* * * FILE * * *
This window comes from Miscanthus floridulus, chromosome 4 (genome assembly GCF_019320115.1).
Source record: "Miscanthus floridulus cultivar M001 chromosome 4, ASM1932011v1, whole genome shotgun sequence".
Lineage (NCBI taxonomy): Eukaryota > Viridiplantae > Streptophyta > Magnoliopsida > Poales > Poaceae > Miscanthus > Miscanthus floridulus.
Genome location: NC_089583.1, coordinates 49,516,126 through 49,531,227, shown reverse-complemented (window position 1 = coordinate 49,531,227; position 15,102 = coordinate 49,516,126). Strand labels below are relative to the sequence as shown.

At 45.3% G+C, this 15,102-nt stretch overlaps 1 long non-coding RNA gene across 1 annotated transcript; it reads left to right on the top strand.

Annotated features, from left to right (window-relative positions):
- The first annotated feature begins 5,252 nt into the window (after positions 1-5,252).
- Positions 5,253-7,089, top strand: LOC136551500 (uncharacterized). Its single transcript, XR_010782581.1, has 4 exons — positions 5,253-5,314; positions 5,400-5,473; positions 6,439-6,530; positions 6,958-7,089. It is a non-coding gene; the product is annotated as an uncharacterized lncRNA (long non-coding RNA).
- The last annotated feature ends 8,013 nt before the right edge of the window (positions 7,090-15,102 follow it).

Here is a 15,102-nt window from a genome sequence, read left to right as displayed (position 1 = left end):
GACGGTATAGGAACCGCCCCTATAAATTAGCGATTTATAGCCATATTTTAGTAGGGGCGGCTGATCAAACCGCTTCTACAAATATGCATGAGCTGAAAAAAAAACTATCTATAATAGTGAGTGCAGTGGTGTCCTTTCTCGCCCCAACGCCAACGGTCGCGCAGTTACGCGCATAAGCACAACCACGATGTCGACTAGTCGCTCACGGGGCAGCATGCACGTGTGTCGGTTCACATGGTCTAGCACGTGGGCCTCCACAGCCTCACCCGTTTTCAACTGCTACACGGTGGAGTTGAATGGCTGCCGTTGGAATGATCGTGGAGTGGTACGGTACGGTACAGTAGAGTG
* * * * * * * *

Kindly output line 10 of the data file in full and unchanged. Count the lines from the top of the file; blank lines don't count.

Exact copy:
Here is a 15,102-nt window from a genome sequence, read left to right as displayed (position 1 = left end):